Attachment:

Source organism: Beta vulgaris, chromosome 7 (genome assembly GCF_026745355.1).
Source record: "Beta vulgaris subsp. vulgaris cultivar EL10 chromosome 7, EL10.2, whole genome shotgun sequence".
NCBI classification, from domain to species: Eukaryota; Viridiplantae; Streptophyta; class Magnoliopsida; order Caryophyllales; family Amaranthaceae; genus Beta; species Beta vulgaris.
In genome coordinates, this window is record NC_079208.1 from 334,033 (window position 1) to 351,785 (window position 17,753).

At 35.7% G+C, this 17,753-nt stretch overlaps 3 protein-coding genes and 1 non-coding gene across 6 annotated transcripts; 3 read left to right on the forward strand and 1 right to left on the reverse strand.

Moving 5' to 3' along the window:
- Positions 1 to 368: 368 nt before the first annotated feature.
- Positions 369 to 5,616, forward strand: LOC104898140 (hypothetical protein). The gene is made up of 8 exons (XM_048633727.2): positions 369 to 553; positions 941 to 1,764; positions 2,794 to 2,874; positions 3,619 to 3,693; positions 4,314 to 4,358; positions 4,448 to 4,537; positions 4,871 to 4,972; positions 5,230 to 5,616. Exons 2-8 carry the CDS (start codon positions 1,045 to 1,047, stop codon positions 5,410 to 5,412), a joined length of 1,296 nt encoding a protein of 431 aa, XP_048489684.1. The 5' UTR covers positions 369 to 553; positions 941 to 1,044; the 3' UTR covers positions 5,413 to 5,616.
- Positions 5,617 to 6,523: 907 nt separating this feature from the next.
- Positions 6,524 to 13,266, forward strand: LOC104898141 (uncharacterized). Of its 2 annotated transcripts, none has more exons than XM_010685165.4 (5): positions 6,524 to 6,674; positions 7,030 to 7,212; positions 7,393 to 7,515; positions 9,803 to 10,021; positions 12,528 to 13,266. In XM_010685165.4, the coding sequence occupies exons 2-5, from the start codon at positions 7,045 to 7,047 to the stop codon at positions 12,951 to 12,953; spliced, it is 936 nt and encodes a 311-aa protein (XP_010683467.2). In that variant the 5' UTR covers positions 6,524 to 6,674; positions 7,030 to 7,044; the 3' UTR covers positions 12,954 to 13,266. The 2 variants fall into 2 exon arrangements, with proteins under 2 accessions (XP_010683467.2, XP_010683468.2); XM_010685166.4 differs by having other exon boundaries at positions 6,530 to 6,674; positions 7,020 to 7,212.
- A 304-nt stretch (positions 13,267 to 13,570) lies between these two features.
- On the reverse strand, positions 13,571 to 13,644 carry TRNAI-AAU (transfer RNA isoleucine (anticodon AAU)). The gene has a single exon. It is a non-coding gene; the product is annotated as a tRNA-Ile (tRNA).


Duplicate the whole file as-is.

Source organism: Beta vulgaris, chromosome 7 (genome assembly GCF_026745355.1).
Source record: "Beta vulgaris subsp. vulgaris cultivar EL10 chromosome 7, EL10.2, whole genome shotgun sequence".
NCBI classification, from domain to species: Eukaryota; Viridiplantae; Streptophyta; class Magnoliopsida; order Caryophyllales; family Amaranthaceae; genus Beta; species Beta vulgaris.
In genome coordinates, this window is record NC_079208.1 from 334,033 (window position 1) to 351,785 (window position 17,753).

At 35.7% G+C, this 17,753-nt stretch overlaps 3 protein-coding genes and 1 non-coding gene across 6 annotated transcripts; 3 read left to right on the forward strand and 1 right to left on the reverse strand.

Moving 5' to 3' along the window:
- Positions 1 to 368: 368 nt before the first annotated feature.
- Positions 369 to 5,616, forward strand: LOC104898140 (hypothetical protein). The gene is made up of 8 exons (XM_048633727.2): positions 369 to 553; positions 941 to 1,764; positions 2,794 to 2,874; positions 3,619 to 3,693; positions 4,314 to 4,358; positions 4,448 to 4,537; positions 4,871 to 4,972; positions 5,230 to 5,616. Exons 2-8 carry the CDS (start codon positions 1,045 to 1,047, stop codon positions 5,410 to 5,412), a joined length of 1,296 nt encoding a protein of 431 aa, XP_048489684.1. The 5' UTR covers positions 369 to 553; positions 941 to 1,044; the 3' UTR covers positions 5,413 to 5,616.
- Positions 5,617 to 6,523: 907 nt separating this feature from the next.
- Positions 6,524 to 13,266, forward strand: LOC104898141 (uncharacterized). Of its 2 annotated transcripts, none has more exons than XM_010685165.4 (5): positions 6,524 to 6,674; positions 7,030 to 7,212; positions 7,393 to 7,515; positions 9,803 to 10,021; positions 12,528 to 13,266. In XM_010685165.4, the coding sequence occupies exons 2-5, from the start codon at positions 7,045 to 7,047 to the stop codon at positions 12,951 to 12,953; spliced, it is 936 nt and encodes a 311-aa protein (XP_010683467.2). In that variant the 5' UTR covers positions 6,524 to 6,674; positions 7,030 to 7,044; the 3' UTR covers positions 12,954 to 13,266. The 2 variants fall into 2 exon arrangements, with proteins under 2 accessions (XP_010683467.2, XP_010683468.2); XM_010685166.4 differs by having other exon boundaries at positions 6,530 to 6,674; positions 7,020 to 7,212.
- A 304-nt stretch (positions 13,267 to 13,570) lies between these two features.
- On the reverse strand, positions 13,571 to 13,644 carry TRNAI-AAU (transfer RNA isoleucine (anticodon AAU)). The gene has a single exon. It is a non-coding gene; the product is annotated as a tRNA-Ile (tRNA).